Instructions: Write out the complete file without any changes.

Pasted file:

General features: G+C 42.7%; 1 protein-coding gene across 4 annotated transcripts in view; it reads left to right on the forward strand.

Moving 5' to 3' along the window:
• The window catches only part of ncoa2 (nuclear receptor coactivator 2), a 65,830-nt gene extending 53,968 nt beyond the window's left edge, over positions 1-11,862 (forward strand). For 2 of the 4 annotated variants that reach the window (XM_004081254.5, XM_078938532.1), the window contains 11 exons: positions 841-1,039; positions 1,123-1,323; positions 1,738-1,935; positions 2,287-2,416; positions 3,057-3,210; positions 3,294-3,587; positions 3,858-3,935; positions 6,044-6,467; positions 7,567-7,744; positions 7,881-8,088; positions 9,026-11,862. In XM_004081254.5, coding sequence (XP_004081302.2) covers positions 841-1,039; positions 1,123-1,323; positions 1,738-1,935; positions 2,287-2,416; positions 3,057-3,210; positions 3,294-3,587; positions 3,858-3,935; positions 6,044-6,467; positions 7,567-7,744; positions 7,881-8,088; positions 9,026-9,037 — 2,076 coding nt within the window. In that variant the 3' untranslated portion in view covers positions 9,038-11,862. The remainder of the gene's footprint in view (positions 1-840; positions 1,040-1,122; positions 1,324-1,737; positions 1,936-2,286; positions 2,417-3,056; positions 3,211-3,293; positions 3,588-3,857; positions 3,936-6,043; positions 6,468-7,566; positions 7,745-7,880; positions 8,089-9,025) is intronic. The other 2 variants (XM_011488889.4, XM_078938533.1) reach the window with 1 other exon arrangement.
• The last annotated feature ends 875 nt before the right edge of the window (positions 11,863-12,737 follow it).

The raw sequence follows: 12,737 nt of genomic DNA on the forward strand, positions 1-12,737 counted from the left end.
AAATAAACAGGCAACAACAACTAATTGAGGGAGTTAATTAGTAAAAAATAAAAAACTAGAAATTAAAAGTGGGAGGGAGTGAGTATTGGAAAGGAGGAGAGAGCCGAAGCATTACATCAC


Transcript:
General features: G+C 42.7%; 1 protein-coding gene across 4 annotated transcripts in view; it reads left to right on the forward strand.

Moving 5' to 3' along the window:
• The window catches only part of ncoa2 (nuclear receptor coactivator 2), a 65,830-nt gene extending 53,968 nt beyond the window's left edge, over positions 1-11,862 (forward strand). For 2 of the 4 annotated variants that reach the window (XM_004081254.5, XM_078938532.1), the window contains 11 exons: positions 841-1,039; positions 1,123-1,323; positions 1,738-1,935; positions 2,287-2,416; positions 3,057-3,210; positions 3,294-3,587; positions 3,858-3,935; positions 6,044-6,467; positions 7,567-7,744; positions 7,881-8,088; positions 9,026-11,862. In XM_004081254.5, coding sequence (XP_004081302.2) covers positions 841-1,039; positions 1,123-1,323; positions 1,738-1,935; positions 2,287-2,416; positions 3,057-3,210; positions 3,294-3,587; positions 3,858-3,935; positions 6,044-6,467; positions 7,567-7,744; positions 7,881-8,088; positions 9,026-9,037 — 2,076 coding nt within the window. In that variant the 3' untranslated portion in view covers positions 9,038-11,862. The remainder of the gene's footprint in view (positions 1-840; positions 1,040-1,122; positions 1,324-1,737; positions 1,936-2,286; positions 2,417-3,056; positions 3,211-3,293; positions 3,588-3,857; positions 3,936-6,043; positions 6,468-7,566; positions 7,745-7,880; positions 8,089-9,025) is intronic. The other 2 variants (XM_011488889.4, XM_078938533.1) reach the window with 1 other exon arrangement.
• The last annotated feature ends 875 nt before the right edge of the window (positions 11,863-12,737 follow it).

The raw sequence follows: 12,737 nt of genomic DNA on the forward strand, positions 1-12,737 counted from the left end.
AAATAAACAGGCAACAACAACTAATTGAGGGAGTTAATTAGTAAAAAATAAAAAACTAGAAATTAAAAGTGGGAGGGAGTGAGTATTGGAAAGGAGGAGAGAGCCGAAGCATTACATCAC